Not all of MonaVie’s problems can be stated in this article. Wikipedia goes into more detail about the issues that eventually brought down this MLM, including poor distributor earnings,poor online reviews, misleading health claims and advertising, pyramid scheme allegations, and litigation.

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  • Aaron Anderson

    Again…for the 10,546th time…if something is too good to be true, it probably isn’t. When will you good people quit with the pie in the sky promises of wealth and prosperity? Answer: Never.

  • Liz

    my friend has arthritis and she distributed mona vie. Her husband had to help her get dressed. The drink took that pain away and dressed no problem. I took it and experienced energy, which was lasting and I got a considerable amount done before the snow flew. it was storing wood and was heavy work for a woman, plus I had my paid job to do. I was thrilled because I was a machine. My friend had to stop selling it because she was the only one using it and was costing too much on their budget.
    With my husband’s help we bought 300 dollars of it on e bay. The price was great. Sure enough I didn’t notice an improvement and she phones and says It’s not working and I don’t remember there being either seeds or no seeds looking stuff in it. We contacted the e bay lady and she flipped out. As soon as you get a response like that, with experience we knew she was lying. I was so afraid because who knows what was in the bottle. Today I am in a better financial situation and I wanted to buy it again. I think the back lash is hilarious because it’s the drug ministry most likely behind it.

  • Joe Horizon

    Involved in an MLM for ten years, I built a large network of folks, enjoyed some of the perks of public speaking, doing the recruitment seminars, but never “drank the kool aid”. Cannot seem to get into any miracle products. None of these things do anything. Most can be bought at WalMart under different brand names. Probably six or seven times I was recruited for this one here. I kind of knew from the first time that this one would go straight under. And MLMs? I did meet a lot of great people but would never touch that industry ever again.

  • Kathy M. Hoffman

    I remember I’ve read somewhere about MonaVie is a scam after someone approach me to buy MonaVie products. Glad I did the research first!

  • Gary R. Anderson

    Not sure why people nowadays still believe about Multi Level Marketing. I don’t even realize MonaVie was existed. I feel so sorry for all people who get scammed by them.

  • Maria Bearden

    As a long-time Acai Berry consumer, I really can’t see any reason why MonaVie is a good choice. First is it’s overpriced, then they blend Acai Berry with many other fruits. Well, those fruits will dilute Acai Berry. Simply Acai Berry has enough health benefits as a single ingredient. Blend them with many other fruits for me is just a marketing gimmick to make it look like contains rich ingredients. There are better choice out there to not choose MonaVie from first place. Glad I didn’t jump on this marketing hype.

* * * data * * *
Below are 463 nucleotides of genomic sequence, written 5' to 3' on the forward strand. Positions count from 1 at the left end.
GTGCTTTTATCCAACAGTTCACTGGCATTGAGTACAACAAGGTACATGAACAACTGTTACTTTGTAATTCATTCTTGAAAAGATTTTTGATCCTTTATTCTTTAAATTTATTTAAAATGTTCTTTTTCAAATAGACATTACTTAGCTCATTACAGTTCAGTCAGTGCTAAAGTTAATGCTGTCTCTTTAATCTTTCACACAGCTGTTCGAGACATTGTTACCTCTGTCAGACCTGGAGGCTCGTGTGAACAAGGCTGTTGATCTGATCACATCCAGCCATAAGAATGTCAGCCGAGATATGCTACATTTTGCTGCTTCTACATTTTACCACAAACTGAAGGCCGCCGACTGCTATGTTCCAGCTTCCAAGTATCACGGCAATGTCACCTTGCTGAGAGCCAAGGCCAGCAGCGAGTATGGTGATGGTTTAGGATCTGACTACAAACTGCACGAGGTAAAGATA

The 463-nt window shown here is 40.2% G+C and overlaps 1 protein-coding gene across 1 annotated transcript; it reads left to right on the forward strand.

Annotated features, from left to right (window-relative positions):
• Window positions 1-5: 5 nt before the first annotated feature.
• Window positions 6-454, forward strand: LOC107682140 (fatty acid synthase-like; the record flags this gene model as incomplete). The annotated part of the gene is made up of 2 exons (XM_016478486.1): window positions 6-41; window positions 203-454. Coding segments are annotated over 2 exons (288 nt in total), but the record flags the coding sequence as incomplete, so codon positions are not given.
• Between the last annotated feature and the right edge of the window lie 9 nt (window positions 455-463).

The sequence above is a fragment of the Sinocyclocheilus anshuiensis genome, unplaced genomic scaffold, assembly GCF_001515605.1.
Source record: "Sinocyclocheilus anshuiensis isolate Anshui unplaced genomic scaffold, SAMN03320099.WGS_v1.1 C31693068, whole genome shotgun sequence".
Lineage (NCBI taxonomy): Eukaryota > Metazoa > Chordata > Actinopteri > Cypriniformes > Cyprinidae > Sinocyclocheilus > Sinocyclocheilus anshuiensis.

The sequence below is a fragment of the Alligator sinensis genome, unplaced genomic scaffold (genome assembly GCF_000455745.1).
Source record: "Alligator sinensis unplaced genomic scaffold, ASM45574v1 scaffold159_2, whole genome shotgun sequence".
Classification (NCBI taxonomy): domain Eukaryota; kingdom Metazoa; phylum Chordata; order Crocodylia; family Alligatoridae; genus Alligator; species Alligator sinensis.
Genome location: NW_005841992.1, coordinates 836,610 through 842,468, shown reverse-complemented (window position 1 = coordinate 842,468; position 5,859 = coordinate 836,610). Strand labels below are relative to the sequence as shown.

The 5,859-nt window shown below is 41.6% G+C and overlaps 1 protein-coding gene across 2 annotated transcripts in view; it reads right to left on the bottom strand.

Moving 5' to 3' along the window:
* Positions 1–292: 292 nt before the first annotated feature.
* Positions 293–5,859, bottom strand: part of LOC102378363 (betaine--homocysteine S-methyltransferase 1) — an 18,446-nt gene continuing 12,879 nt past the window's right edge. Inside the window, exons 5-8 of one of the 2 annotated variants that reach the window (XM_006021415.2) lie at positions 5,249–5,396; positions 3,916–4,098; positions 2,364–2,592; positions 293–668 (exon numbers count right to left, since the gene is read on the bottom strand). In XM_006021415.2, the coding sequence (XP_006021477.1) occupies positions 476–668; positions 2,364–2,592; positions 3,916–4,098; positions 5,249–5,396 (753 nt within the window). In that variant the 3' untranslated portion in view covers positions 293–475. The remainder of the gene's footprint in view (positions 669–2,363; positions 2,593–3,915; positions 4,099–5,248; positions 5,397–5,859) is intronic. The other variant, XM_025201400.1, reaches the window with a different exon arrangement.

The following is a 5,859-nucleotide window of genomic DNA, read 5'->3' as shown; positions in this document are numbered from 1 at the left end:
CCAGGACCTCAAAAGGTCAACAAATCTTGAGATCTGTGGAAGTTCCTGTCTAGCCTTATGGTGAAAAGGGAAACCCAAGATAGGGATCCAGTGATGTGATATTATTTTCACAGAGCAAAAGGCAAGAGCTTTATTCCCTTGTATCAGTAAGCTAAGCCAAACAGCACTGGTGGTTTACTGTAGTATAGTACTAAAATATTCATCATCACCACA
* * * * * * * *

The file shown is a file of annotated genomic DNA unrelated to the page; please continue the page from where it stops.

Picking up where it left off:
• Linda L. Evans

      Yup, one of my friend was consumed MonaVie on a daily basis and she said it is over promised. Not even close with the similar product in half the price!

  • Travis R. Haworth

    Too bad if this is all true, I don’t understand why MonaVie did this as they can do research and produce products that has real benefits like Amway. Even though Amway is also a Multi Level Marketing company, but they are established for a very long time until now. MonaVie should take an approach like Amway.

    • Norman N. Caroll

      I second that, it’s not about the MLM but how the company develop the products and building the marketing system. Not all MLM companies ended up like MonaVie. Amway is a proof that MLM could work!

  • William C. Lansford

    Put in the middle and make it balance. I need to say first that I never buy MonaVie products and I’m not a MonaVie member. But I ever do the MLM stuff with a different company. Is it 100% works or legit? Not sure, I’m quit with MLM. But it doesn’t mean it doesn’t have positive things.

    Despite I’m quit with MLM, I’ve found that MLM approach has some positive impact and environment for me and for people around me who ever do the MLM stuff. Say, when we’ve joined MLM, we’re in a community that encourage each other to succeed. I remember that every MLM meeting I attended in my company is a pleasant experience where every of us is caring and help each other to reach the goal.